Nicole: I guess the answer would be “not at all.” This story came out in 1940. Jimmy Olsen had been introduced in the Adventures of Superman radio show earlier that year (in April 1940), but he wouldn’t show up in the comics until a year later, in late 1941.

@buttler- thanks, I didn’t realize that about Jimmy.

@ Eric Henry: Santa generally kept the cattle prods for use when the elves asked for a living wage.

This is pretty great. Still full of Golden Age goofiness (“No apologies necessary, as long as you have the Xmas spirit… I mean, you did try to fucking MURDER me literally fifteen minutes ago, but whatever. XMAS!!!”), but also lots of good sentiment for kids. And a lot of charm, too.

Also, the fact that they constantly say “Xmas” instead of Christmas reminds me of “Futurama”, which is always a positive.

@Nicole — And just curious, how much was Jimmy Olsen involved in this era of comics?
@buttler — I guess the answer would be “not at all.” This story came out in 1940. Jimmy Olsen had been introduced in the Adventures of Superman radio show earlier that year (in April 1940), but he wouldn’t show up in the comics until a year later, in late 1941.

Not true. Jimmy Olsen was originally an unnamed employee of The Daily Planet who appeared in scenes in the comic where Clark/Lois were at work. I can’t recall if he was explicitly stated to be a photographer originally or not or if that came later, but he for sure did debut in the comics, making his first appearance in Action Comics #6 (in 1938 IIRC). He would only get a name later on around 1940 or 1941 or so.

As far as his overall involvement in the Golden Age, he started out in a very minor role (again, they didn’t even bother to give him a name at first) and gradually got more and more face time/dialogue until he had already been established as a major player by the time the era was coming to a close.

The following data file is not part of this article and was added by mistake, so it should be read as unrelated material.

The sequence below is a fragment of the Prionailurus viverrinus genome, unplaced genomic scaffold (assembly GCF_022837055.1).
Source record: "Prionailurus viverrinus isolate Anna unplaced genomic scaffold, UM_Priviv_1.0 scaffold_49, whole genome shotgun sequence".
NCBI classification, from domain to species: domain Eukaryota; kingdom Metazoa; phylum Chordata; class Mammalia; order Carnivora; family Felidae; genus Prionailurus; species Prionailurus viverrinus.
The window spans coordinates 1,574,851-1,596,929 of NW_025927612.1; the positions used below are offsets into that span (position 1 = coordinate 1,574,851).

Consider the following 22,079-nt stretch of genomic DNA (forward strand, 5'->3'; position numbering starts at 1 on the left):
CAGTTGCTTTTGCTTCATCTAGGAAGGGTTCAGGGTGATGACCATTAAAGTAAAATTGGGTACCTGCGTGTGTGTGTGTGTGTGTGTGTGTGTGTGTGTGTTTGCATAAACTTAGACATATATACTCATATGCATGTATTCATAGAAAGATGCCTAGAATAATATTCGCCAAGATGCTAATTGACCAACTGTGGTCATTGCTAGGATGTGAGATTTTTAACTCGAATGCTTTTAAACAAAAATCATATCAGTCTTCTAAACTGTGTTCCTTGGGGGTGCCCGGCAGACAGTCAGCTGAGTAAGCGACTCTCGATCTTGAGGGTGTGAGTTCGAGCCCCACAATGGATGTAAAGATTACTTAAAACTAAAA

Ah, I wondered if somebody would drag that old saw out. That’s just an example of retroactive continuity, making the nameless copy boy with a bowtie who appeared in just one issue in 1938 into a kind of proto-Jimmy Olsen, much like a nameless black woman whom Spider-Man saved in an old issue of Marvel Team-Up was later connected to Misty Knight. Like Misty, Jimmy in fact had not yet been invented as a character when that supposed first appearance came out.

In the original script that definitely wasn’t a gas gun that the professor used, right? Prof. Grouch plain shot that elf in the face

@buttler —

You’re kind of getting into semantics now. The fact that he didn’t have any characterization beyond his appearance doesn’t mean that he didn’t exist. The comparison to Misty Knight isn’t quite the same because that didn’t establish her role/profession or define her appearance. The early version of Jimmy Olsen did both.

As far as “intent”, it doesn’t really matter and, again, is kind of an issue of semantics. He was there, even if his name and personality came later. What/who they did or did not "intend" for him to be doesn't change that. It also really wouldn't matter because they never "intended" for him to be anything else either. So there wasn't even any retconning involved in this case.

There was a blond copy boy with a bowtie in one issue. Then, two years later, Jimmy Olsen was created specifically for the radio show. Then a year and a half after that, Jimmy Olsen, the character from the radio show, was introduced in the comics. The fact that decades years later some fans said, “Hey! This guy with the bowtie is kind of like Jimmy Olsen! Wouldn’t it be crazy if it WAS Jimmy Olsen?” doesn’t mean that was some kind of evolution of the same character, fleshed out from that original copy boy to the Jimmy Olsen we all know and love. It was just a coincidence that fans later latched onto and decided to draw a connection between the two.